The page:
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The island of Barbados, a nation of the Lesser Antilles, sits in the western area of the Atlantic Ocean and is 13˚N of the equator. The political history that surrounds Barbados is of great significance and interest as it is very connected to Britain.

The gradual introduction of social and political reforms in the 1940s and 1950s led to complete independence from the UK in 1966. In the 1990s, tourism and manufacturing surpassed the sugar industry in economic importance.

Barbados' Political Framework

Barbados broke away from Britain and gained independence on November 30th, 1966. The country formally adopted the Westminster parliamentary system of government with a governor general representing the British monarch and the Queen as Head of State. The Queen is represented by a Governor General who acts on her behalf. The Governor General is then advised by the Prime Minister and his cabinet.

Elected Officials in Barbados Politics

The House of Assembly assists in the running of the government by advising the Prime Minister. The government of Barbados is run based on the majority government. This means that whatever political party is in office, has the right to complete power in terms of passing laws of the land. The Prime Minister is the true leader of government in Barbados but that does not mean that the Governor General does not have any influence. The Prime Minister can only be removed prematurely if there is a vote of no-confidence or removal from the Governor General himself.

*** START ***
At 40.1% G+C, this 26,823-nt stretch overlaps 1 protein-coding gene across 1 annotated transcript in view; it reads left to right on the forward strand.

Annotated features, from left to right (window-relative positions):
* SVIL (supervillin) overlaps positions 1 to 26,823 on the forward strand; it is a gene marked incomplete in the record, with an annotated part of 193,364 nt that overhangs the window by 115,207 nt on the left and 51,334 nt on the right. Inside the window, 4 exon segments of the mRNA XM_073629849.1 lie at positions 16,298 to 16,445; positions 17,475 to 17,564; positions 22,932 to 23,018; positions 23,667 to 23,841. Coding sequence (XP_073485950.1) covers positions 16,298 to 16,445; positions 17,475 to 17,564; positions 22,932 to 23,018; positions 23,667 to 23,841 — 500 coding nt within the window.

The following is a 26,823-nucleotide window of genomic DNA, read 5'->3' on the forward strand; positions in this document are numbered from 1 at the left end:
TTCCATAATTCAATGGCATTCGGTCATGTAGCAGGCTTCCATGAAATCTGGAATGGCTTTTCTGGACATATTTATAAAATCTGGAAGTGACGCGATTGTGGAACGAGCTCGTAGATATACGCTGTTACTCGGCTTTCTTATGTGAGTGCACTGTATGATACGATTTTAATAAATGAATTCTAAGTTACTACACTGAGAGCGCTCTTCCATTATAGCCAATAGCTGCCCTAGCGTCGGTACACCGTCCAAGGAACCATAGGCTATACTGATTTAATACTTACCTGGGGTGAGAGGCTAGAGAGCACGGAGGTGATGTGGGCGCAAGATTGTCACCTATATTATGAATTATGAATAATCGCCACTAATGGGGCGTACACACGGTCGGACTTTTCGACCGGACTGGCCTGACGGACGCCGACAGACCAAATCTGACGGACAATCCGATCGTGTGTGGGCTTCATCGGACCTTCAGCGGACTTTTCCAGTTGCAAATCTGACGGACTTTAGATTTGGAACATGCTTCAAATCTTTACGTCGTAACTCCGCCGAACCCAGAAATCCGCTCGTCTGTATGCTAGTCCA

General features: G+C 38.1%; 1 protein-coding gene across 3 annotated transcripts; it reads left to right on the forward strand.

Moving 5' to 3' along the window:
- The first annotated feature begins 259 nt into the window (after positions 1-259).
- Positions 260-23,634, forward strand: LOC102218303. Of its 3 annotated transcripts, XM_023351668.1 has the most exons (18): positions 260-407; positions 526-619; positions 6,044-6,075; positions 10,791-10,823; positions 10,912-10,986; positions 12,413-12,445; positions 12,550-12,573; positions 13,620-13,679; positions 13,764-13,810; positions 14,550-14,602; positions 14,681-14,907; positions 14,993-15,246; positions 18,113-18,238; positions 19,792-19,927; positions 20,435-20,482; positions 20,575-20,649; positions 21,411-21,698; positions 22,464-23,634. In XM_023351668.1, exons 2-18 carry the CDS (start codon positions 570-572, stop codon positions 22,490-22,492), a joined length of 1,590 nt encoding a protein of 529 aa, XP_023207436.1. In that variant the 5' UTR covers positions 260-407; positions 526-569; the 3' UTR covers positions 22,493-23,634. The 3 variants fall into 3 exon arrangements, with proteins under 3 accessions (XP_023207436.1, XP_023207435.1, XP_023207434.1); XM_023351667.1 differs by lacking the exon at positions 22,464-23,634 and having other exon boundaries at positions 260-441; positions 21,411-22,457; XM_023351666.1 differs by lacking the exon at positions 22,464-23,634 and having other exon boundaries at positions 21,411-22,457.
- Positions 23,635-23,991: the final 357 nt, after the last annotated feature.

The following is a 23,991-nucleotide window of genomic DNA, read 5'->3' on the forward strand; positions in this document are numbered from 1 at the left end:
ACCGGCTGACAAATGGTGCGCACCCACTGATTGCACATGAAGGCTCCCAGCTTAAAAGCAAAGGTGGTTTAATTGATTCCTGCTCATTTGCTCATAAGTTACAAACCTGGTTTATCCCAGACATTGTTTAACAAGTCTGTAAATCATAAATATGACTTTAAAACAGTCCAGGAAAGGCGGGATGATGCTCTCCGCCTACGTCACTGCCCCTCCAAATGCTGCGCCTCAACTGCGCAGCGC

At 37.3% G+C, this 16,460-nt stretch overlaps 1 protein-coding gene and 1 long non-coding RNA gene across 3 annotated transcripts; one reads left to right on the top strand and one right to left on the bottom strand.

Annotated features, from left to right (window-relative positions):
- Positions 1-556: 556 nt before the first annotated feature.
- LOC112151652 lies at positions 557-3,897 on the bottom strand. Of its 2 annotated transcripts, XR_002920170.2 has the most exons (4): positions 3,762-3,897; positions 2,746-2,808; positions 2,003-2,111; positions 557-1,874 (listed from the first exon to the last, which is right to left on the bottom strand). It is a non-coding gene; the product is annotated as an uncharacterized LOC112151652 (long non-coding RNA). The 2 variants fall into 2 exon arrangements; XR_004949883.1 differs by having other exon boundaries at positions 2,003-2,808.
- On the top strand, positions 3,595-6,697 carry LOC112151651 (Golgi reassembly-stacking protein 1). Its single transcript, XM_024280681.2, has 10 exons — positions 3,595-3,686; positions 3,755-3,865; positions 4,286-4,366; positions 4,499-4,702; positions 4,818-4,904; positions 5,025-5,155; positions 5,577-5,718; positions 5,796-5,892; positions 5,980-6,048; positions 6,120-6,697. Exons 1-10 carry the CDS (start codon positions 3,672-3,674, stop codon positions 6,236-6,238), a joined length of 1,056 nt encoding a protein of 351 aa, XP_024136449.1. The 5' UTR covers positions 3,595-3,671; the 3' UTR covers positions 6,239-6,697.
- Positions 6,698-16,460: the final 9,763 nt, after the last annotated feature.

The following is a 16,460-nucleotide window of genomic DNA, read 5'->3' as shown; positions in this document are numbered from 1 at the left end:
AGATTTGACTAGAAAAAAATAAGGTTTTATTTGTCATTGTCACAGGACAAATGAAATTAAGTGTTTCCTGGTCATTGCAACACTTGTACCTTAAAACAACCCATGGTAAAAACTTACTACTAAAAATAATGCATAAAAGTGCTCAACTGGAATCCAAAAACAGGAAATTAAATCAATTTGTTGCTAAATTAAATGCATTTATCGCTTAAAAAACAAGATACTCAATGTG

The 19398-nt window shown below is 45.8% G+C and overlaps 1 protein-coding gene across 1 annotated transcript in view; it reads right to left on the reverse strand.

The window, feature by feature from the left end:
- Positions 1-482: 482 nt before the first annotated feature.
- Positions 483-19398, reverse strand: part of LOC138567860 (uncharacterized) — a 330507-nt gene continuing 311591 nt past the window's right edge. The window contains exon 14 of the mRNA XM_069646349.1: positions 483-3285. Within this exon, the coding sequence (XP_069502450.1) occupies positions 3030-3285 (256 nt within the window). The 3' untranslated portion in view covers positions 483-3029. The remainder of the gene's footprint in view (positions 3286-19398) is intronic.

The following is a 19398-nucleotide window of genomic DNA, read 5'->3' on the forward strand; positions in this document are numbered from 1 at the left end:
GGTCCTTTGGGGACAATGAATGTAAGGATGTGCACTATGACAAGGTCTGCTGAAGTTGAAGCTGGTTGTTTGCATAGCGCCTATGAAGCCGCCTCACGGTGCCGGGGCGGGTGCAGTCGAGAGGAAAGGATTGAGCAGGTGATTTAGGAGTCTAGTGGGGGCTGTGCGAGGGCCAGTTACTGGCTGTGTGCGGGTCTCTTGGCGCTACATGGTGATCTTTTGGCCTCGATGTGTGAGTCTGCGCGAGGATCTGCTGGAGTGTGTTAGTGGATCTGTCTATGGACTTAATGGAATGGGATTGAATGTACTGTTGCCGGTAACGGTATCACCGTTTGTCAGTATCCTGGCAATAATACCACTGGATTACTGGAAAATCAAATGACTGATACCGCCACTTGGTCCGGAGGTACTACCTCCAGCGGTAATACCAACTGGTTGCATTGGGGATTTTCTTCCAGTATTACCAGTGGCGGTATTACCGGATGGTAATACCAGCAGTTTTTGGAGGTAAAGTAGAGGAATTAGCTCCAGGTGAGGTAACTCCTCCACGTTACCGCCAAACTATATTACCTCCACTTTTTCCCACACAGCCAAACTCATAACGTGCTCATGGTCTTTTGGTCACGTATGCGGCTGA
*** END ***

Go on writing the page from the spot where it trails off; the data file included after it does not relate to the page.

The Barbados senate is made up of a twenty-eight (28) member House of Assembly and is elected by majority vote every five (5) years. The Governor General selects twelve (12) Senators on advice of the Prime Minister, two (2) on advice of the leading opposition party and the final seven (7) Senators are appointed by the Governor General personally. The Senate and the House of Assembly make up the legislative assembly and serve both the judiciary and the executive. The judiciary in Barbados is fairly common. It is comprised of several magistrate courts and a Supreme Court which also has a court of appeal.

The Government of Barbados has a powerful and uninterrupted impact on the economy through its control of the public sector, its tax policy and its stimulation of foreign investment within critical sectors. The government frequently meets with representatives from the private sector and trade unions and a series of tripartite protocols covering wages, prices and working conditions in the island.


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